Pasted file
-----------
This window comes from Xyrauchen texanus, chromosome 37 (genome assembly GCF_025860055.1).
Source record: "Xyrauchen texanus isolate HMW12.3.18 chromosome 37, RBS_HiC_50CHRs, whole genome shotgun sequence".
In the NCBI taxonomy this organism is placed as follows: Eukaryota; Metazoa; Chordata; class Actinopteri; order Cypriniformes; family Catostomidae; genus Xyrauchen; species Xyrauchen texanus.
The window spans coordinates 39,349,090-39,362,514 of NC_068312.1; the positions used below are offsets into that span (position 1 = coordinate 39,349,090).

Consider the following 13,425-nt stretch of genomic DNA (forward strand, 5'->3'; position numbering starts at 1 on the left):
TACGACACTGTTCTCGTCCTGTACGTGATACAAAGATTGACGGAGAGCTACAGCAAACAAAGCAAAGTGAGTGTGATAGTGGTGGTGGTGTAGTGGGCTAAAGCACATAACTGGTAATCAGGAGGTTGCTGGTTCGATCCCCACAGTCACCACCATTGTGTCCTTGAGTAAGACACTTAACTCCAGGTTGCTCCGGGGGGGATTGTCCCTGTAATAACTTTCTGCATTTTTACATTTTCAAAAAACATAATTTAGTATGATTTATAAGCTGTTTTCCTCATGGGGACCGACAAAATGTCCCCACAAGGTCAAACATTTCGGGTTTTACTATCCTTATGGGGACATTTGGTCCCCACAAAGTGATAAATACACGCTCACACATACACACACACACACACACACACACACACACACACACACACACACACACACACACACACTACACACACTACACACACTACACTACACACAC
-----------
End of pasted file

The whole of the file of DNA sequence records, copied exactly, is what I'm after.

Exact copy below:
This window comes from Xyrauchen texanus, chromosome 37 (genome assembly GCF_025860055.1).
Source record: "Xyrauchen texanus isolate HMW12.3.18 chromosome 37, RBS_HiC_50CHRs, whole genome shotgun sequence".
In the NCBI taxonomy this organism is placed as follows: Eukaryota; Metazoa; Chordata; class Actinopteri; order Cypriniformes; family Catostomidae; genus Xyrauchen; species Xyrauchen texanus.
The window spans coordinates 39,349,090-39,362,514 of NC_068312.1; the positions used below are offsets into that span (position 1 = coordinate 39,349,090).

Consider the following 13,425-nt stretch of genomic DNA (forward strand, 5'->3'; position numbering starts at 1 on the left):
TACGACACTGTTCTCGTCCTGTACGTGATACAAAGATTGACGGAGAGCTACAGCAAACAAAGCAAAGTGAGTGTGATAGTGGTGGTGGTGTAGTGGGCTAAAGCACATAACTGGTAATCAGGAGGTTGCTGGTTCGATCCCCACAGTCACCACCATTGTGTCCTTGAGTAAGACACTTAACTCCAGGTTGCTCCGGGGGGGATTGTCCCTGTAATAACTTTCTGCATTTTTACATTTTCAAAAAACATAATTTAGTATGATTTATAAGCTGTTTTCCTCATGGGGACCGACAAAATGTCCCCACAAGGTCAAACATTTCGGGTTTTACTATCCTTATGGGGACATTTGGTCCCCACAAAGTGATAAATACACGCTCACACATACACACACACACACACACACACACACACACACACACACACACACACACACACACACACTACACACACTACACACACTACACTACACACAC